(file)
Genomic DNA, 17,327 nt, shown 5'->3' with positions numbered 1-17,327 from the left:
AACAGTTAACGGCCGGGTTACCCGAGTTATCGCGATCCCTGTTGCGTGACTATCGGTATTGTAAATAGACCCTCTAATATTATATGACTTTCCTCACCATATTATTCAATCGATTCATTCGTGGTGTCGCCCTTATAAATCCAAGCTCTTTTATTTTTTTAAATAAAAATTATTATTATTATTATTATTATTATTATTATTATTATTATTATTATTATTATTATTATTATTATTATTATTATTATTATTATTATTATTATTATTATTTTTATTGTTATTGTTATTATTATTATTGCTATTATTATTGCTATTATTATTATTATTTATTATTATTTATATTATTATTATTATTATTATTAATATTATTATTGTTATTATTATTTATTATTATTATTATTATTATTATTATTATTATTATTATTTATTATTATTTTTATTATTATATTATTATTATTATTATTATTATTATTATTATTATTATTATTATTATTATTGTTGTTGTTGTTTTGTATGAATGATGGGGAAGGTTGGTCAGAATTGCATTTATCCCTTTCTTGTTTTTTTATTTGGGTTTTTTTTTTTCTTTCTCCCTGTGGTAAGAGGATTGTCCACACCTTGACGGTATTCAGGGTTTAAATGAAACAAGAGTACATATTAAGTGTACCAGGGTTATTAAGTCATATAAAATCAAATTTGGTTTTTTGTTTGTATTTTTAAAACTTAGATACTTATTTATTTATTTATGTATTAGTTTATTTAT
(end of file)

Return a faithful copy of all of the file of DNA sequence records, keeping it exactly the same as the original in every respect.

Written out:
Genomic DNA, 17,327 nt, shown 5'->3' with positions numbered 1-17,327 from the left:
AACAGTTAACGGCCGGGTTACCCGAGTTATCGCGATCCCTGTTGCGTGACTATCGGTATTGTAAATAGACCCTCTAATATTATATGACTTTCCTCACCATATTATTCAATCGATTCATTCGTGGTGTCGCCCTTATAAATCCAAGCTCTTTTATTTTTTTAAATAAAAATTATTATTATTATTATTATTATTATTATTATTATTATTATTATTATTATTATTATTATTATTATTATTATTATTATTATTATTATTATTATTATTATTTTTATTGTTATTGTTATTATTATTATTGCTATTATTATTGCTATTATTATTATTATTTATTATTATTTATATTATTATTATTATTATTATTAATATTATTATTGTTATTATTATTTATTATTATTATTATTATTATTATTATTATTATTATTATTTATTATTATTTTTATTATTATATTATTATTATTATTATTATTATTATTATTATTATTATTATTATTATTATTGTTGTTGTTGTTTTGTATGAATGATGGGGAAGGTTGGTCAGAATTGCATTTATCCCTTTCTTGTTTTTTTATTTGGGTTTTTTTTTTTCTTTCTCCCTGTGGTAAGAGGATTGTCCACACCTTGACGGTATTCAGGGTTTAAATGAAACAAGAGTACATATTAAGTGTACCAGGGTTATTAAGTCATATAAAATCAAATTTGGTTTTTTGTTTGTATTTTTAAAACTTAGATACTTATTTATTTATTTATGTATTAGTTTATTTAT